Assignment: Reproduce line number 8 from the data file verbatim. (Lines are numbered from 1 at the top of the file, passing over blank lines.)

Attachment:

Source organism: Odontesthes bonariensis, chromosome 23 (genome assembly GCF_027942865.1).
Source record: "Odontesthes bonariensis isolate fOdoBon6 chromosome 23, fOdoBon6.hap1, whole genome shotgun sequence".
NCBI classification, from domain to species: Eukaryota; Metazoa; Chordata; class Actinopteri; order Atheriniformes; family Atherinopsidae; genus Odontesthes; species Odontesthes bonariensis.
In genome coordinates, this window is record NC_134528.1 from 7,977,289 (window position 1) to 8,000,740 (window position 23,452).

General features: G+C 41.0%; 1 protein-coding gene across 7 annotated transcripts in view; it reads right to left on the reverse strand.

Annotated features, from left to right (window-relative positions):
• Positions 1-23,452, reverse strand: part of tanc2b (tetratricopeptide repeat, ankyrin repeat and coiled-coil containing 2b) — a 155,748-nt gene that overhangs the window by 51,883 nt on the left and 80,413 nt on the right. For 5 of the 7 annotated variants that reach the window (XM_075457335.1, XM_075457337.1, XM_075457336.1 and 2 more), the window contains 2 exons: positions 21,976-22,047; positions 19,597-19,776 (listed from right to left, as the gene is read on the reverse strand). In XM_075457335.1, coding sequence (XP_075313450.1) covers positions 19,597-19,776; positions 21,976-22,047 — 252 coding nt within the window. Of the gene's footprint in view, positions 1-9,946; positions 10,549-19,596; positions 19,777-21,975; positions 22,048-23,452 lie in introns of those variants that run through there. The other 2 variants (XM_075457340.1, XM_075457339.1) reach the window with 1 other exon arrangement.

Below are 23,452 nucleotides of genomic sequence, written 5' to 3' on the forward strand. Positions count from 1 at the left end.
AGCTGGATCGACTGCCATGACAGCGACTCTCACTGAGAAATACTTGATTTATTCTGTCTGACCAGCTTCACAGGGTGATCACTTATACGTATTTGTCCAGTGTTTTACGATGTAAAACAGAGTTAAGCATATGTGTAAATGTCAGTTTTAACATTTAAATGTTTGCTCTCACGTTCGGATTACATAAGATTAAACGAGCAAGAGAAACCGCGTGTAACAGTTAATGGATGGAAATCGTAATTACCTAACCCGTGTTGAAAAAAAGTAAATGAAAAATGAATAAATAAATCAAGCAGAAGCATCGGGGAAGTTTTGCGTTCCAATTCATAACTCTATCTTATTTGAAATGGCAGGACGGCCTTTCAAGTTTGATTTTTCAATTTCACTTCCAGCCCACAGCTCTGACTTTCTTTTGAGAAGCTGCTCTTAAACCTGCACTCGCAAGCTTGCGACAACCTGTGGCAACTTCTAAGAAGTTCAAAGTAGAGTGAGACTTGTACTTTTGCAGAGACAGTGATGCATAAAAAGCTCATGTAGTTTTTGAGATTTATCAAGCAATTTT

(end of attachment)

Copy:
Below are 23,452 nucleotides of genomic sequence, written 5' to 3' on the forward strand. Positions count from 1 at the left end.